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Protecting Her Own

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Blurb

Return to the Shelter of Home

A month after returning to Lightning Gap, Virginia, Kim Mullins finally feels at home. Relaxed. Ready to recover from years of hectic city life and too many broken hearts.

Steph Holfield needs the shelter of her family to heal. A dose of peace and routine. The abrupt end of her marriage left her reeling and shattered. Unsure of her own heart and mind.

Seeing each other sends Kim and Steph into a whirlwind of memories, and the enchanting prospect of discovering each other again.

But more than the chance of renewing youthful romance swirls around them. Bringing unseen forces human and supernatural into play.

Will Kim and Steph find the strength they need to survive in each other?

An excerpt from Protecting Her Own:

A Shared Homecoming

Kim almost pushed the swing back too hard after all.

Steph was here, right here in Lightning Gap?

"I thought Steph got married?" Kim said. "Moved away with her new husband not long after I went to college in Atlanta?"

Auntie Venus took a drink of coffee, peering at Kim over the edge of her world mug. The kind of knowing gaze that would either discover everything or get you to say it out loud for her.

Kim fought revealing anything as hard as she could.

"She did get married," Auntie Venus said, tilting her face up and to the left like she always did when she was trying to remember something. "Went to school down in Texas, but she ended up with a local boy. From over in Laurel Gap if I recall. They went up to Louisville for a while. But she's been back here for several months now. Started teaching at the start of the school year."

"That is an interesting bit of luck. Both of us back here now after years away. Might be nice enough to catch up with Steph, see how life's been treating her. Just out of curiosity, did she bring the husband back with her?"

Auntie Venus shook her head. "She sure didn't. Seems to me she got all of that out of her system before she got too old. Some might say that's a smart move. In her case, I have to agree."

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Chapter 1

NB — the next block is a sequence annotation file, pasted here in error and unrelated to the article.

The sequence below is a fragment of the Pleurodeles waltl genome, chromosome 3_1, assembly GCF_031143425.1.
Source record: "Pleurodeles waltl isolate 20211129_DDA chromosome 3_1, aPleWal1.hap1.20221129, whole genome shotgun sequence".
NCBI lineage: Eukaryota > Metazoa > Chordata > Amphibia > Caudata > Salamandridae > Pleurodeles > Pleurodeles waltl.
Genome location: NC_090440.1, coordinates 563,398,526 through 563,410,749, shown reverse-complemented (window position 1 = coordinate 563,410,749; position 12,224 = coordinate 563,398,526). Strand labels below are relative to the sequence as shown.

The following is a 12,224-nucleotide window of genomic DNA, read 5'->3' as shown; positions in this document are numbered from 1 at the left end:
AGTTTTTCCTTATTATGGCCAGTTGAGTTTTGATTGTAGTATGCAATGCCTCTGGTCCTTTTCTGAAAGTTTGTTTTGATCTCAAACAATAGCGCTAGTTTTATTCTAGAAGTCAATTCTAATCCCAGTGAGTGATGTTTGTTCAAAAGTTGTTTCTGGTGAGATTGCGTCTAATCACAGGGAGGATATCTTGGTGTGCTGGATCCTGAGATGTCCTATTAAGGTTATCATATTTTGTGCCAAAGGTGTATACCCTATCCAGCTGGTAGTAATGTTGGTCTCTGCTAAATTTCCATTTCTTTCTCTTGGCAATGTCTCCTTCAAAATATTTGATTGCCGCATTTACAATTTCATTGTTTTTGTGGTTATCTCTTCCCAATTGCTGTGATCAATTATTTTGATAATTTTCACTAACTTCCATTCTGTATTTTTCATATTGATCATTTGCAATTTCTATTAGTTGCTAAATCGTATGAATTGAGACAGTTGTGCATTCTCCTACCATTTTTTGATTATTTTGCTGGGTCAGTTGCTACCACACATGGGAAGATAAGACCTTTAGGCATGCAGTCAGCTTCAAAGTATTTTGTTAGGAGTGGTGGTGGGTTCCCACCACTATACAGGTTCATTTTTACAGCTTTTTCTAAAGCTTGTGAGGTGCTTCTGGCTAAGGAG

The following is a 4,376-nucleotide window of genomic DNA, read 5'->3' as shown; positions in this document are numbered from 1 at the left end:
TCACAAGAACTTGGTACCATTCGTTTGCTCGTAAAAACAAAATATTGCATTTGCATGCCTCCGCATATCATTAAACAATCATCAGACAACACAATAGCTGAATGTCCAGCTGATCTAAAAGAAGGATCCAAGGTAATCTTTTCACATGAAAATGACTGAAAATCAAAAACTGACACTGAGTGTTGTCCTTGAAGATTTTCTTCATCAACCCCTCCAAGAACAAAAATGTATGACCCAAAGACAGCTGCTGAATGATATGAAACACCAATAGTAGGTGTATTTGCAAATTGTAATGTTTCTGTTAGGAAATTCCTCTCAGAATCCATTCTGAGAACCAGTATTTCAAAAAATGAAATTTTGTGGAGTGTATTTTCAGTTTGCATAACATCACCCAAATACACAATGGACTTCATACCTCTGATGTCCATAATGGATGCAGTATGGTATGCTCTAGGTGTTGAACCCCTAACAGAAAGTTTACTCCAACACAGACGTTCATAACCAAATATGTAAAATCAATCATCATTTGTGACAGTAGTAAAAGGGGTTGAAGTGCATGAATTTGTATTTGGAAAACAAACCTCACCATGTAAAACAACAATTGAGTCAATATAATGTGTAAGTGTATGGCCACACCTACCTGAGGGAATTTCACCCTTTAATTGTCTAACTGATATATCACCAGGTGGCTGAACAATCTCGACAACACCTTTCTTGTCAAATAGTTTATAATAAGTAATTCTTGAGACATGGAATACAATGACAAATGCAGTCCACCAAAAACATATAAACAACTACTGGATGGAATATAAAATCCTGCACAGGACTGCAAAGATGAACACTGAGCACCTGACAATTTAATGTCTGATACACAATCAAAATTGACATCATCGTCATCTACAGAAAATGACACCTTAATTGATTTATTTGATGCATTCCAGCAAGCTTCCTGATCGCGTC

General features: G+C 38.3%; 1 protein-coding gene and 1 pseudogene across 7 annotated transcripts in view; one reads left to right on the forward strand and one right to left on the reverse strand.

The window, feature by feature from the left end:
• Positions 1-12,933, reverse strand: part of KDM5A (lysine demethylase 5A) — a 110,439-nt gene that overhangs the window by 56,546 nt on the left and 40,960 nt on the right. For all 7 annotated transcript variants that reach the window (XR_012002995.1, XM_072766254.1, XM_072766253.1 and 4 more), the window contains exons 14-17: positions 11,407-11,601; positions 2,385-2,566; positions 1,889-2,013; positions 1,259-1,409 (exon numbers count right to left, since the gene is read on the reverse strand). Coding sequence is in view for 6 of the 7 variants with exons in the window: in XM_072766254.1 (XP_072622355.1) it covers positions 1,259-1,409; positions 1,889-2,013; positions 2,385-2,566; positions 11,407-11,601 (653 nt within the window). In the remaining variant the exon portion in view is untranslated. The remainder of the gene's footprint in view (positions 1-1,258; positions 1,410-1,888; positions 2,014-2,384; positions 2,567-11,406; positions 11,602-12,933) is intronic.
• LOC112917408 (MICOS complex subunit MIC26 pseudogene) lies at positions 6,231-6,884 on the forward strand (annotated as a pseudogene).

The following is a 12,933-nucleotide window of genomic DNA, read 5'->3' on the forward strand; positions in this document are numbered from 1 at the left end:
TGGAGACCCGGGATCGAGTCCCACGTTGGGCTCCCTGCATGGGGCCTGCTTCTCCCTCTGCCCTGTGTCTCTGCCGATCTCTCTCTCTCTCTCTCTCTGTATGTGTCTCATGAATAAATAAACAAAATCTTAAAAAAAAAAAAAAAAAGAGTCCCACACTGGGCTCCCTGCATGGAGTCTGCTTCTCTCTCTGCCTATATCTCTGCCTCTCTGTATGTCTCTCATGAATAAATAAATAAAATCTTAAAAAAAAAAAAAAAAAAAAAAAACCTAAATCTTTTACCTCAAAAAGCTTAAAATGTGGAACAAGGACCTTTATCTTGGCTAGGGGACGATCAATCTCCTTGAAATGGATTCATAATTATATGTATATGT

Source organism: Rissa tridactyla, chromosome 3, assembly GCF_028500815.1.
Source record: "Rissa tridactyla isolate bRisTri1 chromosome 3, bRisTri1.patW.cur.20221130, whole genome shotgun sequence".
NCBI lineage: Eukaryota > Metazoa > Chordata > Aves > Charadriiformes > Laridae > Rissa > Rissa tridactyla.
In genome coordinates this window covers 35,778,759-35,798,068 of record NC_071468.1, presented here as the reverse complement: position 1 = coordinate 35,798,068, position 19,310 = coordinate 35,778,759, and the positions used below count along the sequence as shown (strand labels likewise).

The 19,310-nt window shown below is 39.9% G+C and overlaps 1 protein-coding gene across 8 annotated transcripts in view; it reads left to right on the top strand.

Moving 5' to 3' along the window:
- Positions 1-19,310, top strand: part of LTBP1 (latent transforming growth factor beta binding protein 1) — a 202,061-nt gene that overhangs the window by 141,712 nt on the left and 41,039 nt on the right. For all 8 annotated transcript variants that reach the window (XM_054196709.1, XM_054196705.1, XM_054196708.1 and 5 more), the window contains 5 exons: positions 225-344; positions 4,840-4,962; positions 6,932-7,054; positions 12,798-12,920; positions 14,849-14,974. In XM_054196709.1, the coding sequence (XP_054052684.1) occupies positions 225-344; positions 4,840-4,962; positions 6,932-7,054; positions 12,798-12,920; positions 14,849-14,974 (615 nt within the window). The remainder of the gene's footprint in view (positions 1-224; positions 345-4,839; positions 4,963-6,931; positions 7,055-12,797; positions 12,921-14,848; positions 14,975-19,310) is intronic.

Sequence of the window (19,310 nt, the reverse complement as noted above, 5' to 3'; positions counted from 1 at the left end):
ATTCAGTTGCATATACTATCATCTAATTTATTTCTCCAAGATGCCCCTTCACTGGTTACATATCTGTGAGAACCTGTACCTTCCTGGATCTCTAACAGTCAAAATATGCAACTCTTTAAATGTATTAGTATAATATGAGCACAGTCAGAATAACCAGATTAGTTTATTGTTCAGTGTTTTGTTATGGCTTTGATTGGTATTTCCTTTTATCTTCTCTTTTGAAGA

Chapter 1 Water really did make all the difference when it came to brewing coffee. And Kim Mullins had never tasted anything as good as the water from her Auntie Venus’s mountainside spring. Kim closed her eyes and pushed her bare toes against the thick wool rug, sending the porch swing backward again. Her great aunt’s house sat far enough up that they often got fog on these early spring mornings. Reason enough to get up with the sun as far as she was concerned. Right now the air outside the screens surrounding her was pure white, with thinner patches revealing a flash of the pine trees in the front yard every couple of minutes. The fog managed to cushion sounds out of the air too, muffling the breeze, the musical creek close by, and the birds greeting the day. She probably had a solid hour to enjoy the sensation of swinging on a porch swing in the middle of a fresh, mineral-scented cloud before it burned off. Not that the view of mountains all around them barely showing the first sweet blush of spring was a bad follow-up. The coffee that surpassed anything she’d ever tasted back in Atlanta, in New York, or on a trip with Auntie Venus to Italy years ago filled a mug that really was too big for a single serving. In fact, Kim had used the huge purple and pink striped ceramic vessel as a soup bowl many times when she was a little girl. Between the decadence of drinking coffee out of it and the warmth against her fingers, she’d started every day since her move back home on an entirely positive note. Having the perfect weather for bare feet, blue jeans, and a black hoodie alone felt amazing when late March would already be getting hot in Atlanta. She might have to shift her routine once the hot weather really settled in a few months from now. A switch to cold coffee, maybe. Even though it could still snow into May at this elevation in the southwestern corner of Virginia and March still had a week to go, days were pleasantly warm. Unlike they’d be in late October once winter made itself comfortable. Now was the time to enjoy the outdoor mornings. The rug she pushed herself off of to keep the swing going—and to get an agreeable gronk out of the chains holding it up—had come from another of her Auntie Venus’s adventures. Kim couldn’t remember where, but she was determined to ask later on. Much later on, once her aunt finally decided to get up. She’d been as much a night owl as Kim was an early bird throughout her whole life. The rug had thick, soft pile, deep enough to really sink her toes into. Indigo blue around the outside, with a swirling pattern that gradually got lighter toward the middle. The fibers dyed violet, blood red, dark green, and even black were trimmed to different heights, irresistible for little girl fingers or grown woman toes. Kim had never seen anything like it. That was the thing about Auntie Venus’s house. It was full of things no one anywhere near Lightning Gap, Virginia, would ever find if they searched near and far. The porch was built so the wooden ledge under the screened windows was extra wide, and shelves painted in as many different vivid colors as the rug lined the space under the windows. And every inch held a different treasure from a different exotic corner of the world. Bunches of statues of all shapes, sizes, and materials. Some fairly new from trips over the last few years, others obviously older than Kim herself at thirty-seven. The typical figures of round Buddhas and many-armed deities sat comfortably alongside stylized couples embracing and birds, snakes, and bears. Wood, metal, stone, even what looked like jewelry quality gems and minerals. Most of the figures, human and animal alike, had an odd look to the head or the eyes or the ears making it clear they came from a different culture. Some strange enough that Kim suspected they may be even older than Auntie Venus at eighty-three. Ceremonial-looking bottles and jars. Painted tiles and plates. Wands and crystals and crucifixes and peace signs. As long as they held meaning or memory, they all belonged here. Kim hoped she would eventually feel the same way, like she had when she was a little girl whose legs were too short to push off in this swing. She took another long drink of just-hot-enough coffee, nowhere near the scalding nonsense that came out of most American coffee shops, and shook her head at the silliness of her own wandering thoughts. Of course her Auntie Venus welcomed her. The first time Kim mentioned wanting to take a break from city life in Atlanta on one of their weekly phone conversations, Auntie Venus had offered company and a place to live. The second time, Auntie Venus had admitted she’d love to have the company. The third time, she admitted she needed the help even more than Kim needed the change of scenery. Barely a month later—job respectfully resigned and city house on the market getting lots of interest—Kim made the big move. Everyone had welcomed her, to the point that she felt more than a little uncomfortable with all the attention. Even with a great group of friends, satisfying job as a technical writer, and ten years in the same house, Kim hadn’t realized how anonymous she’d been in such a huge city. Some people knew her, of course, but the majority of folks had no idea who she was. Millions of them wouldn’t recognize her from Eve. That didn’t count countless numbers more who came in and out of Atlanta every day, month, and year. But back here? In and around the close-knit community of Lightning Gap, she wasn’t Kim Mullins, skilled tech writer or good friend or any of the other roles that had defined her life. Here she was Bill and Stacy Mullins’s girl. Throw in all the grandparents and aunts and uncles and cousins, and Kim suddenly felt like nothing more than an extension of people she hardly knew any more. What she was most known as, of course, was the grand-niece of the rather eccentric Venus Elizabeth Mullins Thompson McFall Kelly. She’d gone back to only Mullins after her third beloved husband passed away because she didn’t plan on having another, don’t you know. Even with her great aunt’s example to live up to, Kim knew she was the subject of much speculation after so many years living away in the Big City. Naturally. And just as naturally, at least for her, she spent an unreasonable amount of time pondering the questions that must surely be flying around with her name attached. Why had she come back home? Had she failed somehow? Was she running from something? Had she been forced to sell out and run back up here to the mountains? Did she have some kind of Big City Scandal hanging over her head, just waiting to reveal itself? And most importantly, had she turned out as interesting and odd as her Auntie Venus? The only scandal she could think of wasn’t much to trade on these days, even in a small town. Being gay hardly turned heads any more. Not that she wanted the trouble with that subject that had only so recently slipped into the past. Not for herself or anyone else. Hell, her family and everyone else around here had probably known long before she figured it out herself. It was only that Kim would have happily traded being seen as exceedingly odd or even shocking if she could stop feeling so drearily...ordinary. A low screen door squeak as comforting as the porch swing’s gronk let her know Auntie Venus was up and about, and surely anything but ordinary. A few seconds later, a vision in shimmery pink silk pants that flared before fitting tight around the ankle, sky blue high-top booties, and an oversized fuzzy lavender robe appeared. She had her thick silver hair braided as usual, with the end forward across her shoulder and caught up in an iridescent forest green clip. Kim only hoped her own heavy mop of brunette hair would end up with that lovely color over time. “You’re up early, Auntie Venus. I hope I didn’t wake you.” Auntie Venus shook her head and smiled as she joined Kim on the swing. “Lord no, honey, I doubt a boulder rolling down the mountain would wake me these days. I heard a big beauty of a storm last night, but I dropped right back off. You’re quiet as a mouse in the mornings as far as I can tell. Just turned over with my eyes wide open is all.” Her cup was a black globe with the continents rendered in glittering jewel tones. She took a good long drink of her coffee and hummed. “I thought you were crazy talking about brewing coffee on the counter all night long when you first got here. But damned if this doesn’t make a fine morning cup. Every bit as good cold as it is hot.” Kim’s own expertise in swearing had largely been learned at her great aunt’s knee. “Well thank you,” she said. “I never had such luck until I was using your good spring water.” They both glanced toward the steep mountainside close to the side of the house, barely visible through the fog. Covered in poplars, oaks, and maples that hadn’t started budding out yet. The scattered rhododendrons and mountain laurels thick in the understory still looked like overgrown azaleas to Kim’s eyes. The spring that brought the amazing water made its way through the underlying stone of that mountain, and a trickle still filled a little pond circled with huge rocks of all different kinds and colors. Most of it had been harnessed to provide drinking water for the house before Kim was ever born. She’d heard several explanations for why that water tasted so good since she was first old enough to ask. Auntie Venus’s special mugs or glasses brought back from all over the world changed the flavor. The limestone rock the water filtered through, that did it. Some special formula of the soil held the secret. Kim’s favorite—and the one her great aunt held to herself—was the peculiar magic of Lighting Gap itself. Maybe even the namesake lightning. No one ever said more than that, but Kim had the feeling many of the locals knew more than they let on. She wasn’t sure she’d ever be considered a local again after so long living away. “You got any work to do this week?” Auntie Venus said. “Your technical writing freelance work, I mean, from the folks at your old job.” Kim shook her head and gently pushed the swing back again. “Not so far. They’re giving me some time to settle in. I’ll let them know when I’m ready to start. Why, you got errands for me to run in town?” Auntie Venus lifted one shoulder in a half-shrug, one of the signs that she had something to say or ask, and was working her way up to it. “Nothing to speak of for me, no. I hear they’re doing one of those Career Day things at the high school next week. You remember the Holfields, David and Donna? You knew their girl Stephanie pretty well.” Kim raised her eyebrows and turned her head the other way, toward a stand of cherry trees and the road down into town. Oh, she remembered Steph. Too well. “The Holfields, sure. I remember Career Day, too. I’m missing the point where they go together.” Auntie Venus patted Kim’s knee. “Well, they think the high school will want you to come by and talk to the kids, of course. Tell them how you’re able to work just fine from here or anywhere else in the world as long as you have your computer. Show them a good career they don’t have to leave home for.” “Maybe,” Kim said. “I’ve never done anything like that before, but it might be fun. I’m still...confused about where the Holfields come in.” “I thought you already knew. Stephanie is a teacher at the high school now, some kind of science I think her daddy said. He’s right sure Stephanie will be excited to talk to you about coming down there next week.” Kim almost pushed the swing back too hard after all. Steph was here, right here in Lightning Gap? “I thought Steph got married?” Kim said. “Moved away with her new husband not long after I went to college in Atlanta?” Auntie Venus took a drink of coffee, peering at Kim over the edge of her world mug. The kind of knowing gaze that would either discover everything or get you to say it out loud for her. Kim fought revealing anything as hard as she could. “She did get married,” Auntie Venus said, tilting her face up and to the left like she always did when she was trying to remember something. “Went to school down in Texas, but she ended up with a local boy. From over in Laurel Gap if I recall. They went up to Louisville for a while. But she’s been back here for several months now. Started teaching at the start of the school year.” “That is an interesting bit of luck. Both of us back here now after years away. Might be nice enough to catch up with Steph, see how life’s been treating her. Just out of curiosity, did she bring the husband back with her?” Auntie Venus shook her head. “She sure didn’t. Seems to me she got all of that out of her system before she got too old. Some might say that’s a smart move. In her case, I have to agree.” “You?” Kim said, smiling and leaning her shoulder against her great aunt’s. She decided not to ask what her great aunt meant by Steph getting all of that out of her system. “You didn’t leave a single one of your husbands, and not one of them ever stopped loving you. You were just stubborn enough to outlive them.” “Doesn’t mean I don’t understand what it’s like to have your marriage fit you like a shoe with a stone caught inside. Stephanie seems real happy now, back here and teaching.” Kim didn’t want to say how well she understood, how well her great aunt’s words described her own relationships. A couple of those had been more like a sharp stone in her shoe, and a shoe that hadn’t fit right in the first place. The last one, and the longest one, had started out soft and easy, as comfortable as her great aunt’s booties. But by the time she and Stacy managed to get away from each other, it felt more like running across shards of glass. If nothing else, catching up with a friend from so far in her past might help her get settled in. Couldn’t hurt to try. “I know what you mean, Auntie Venus. Maybe I’ll get in touch with Stephanie later today.”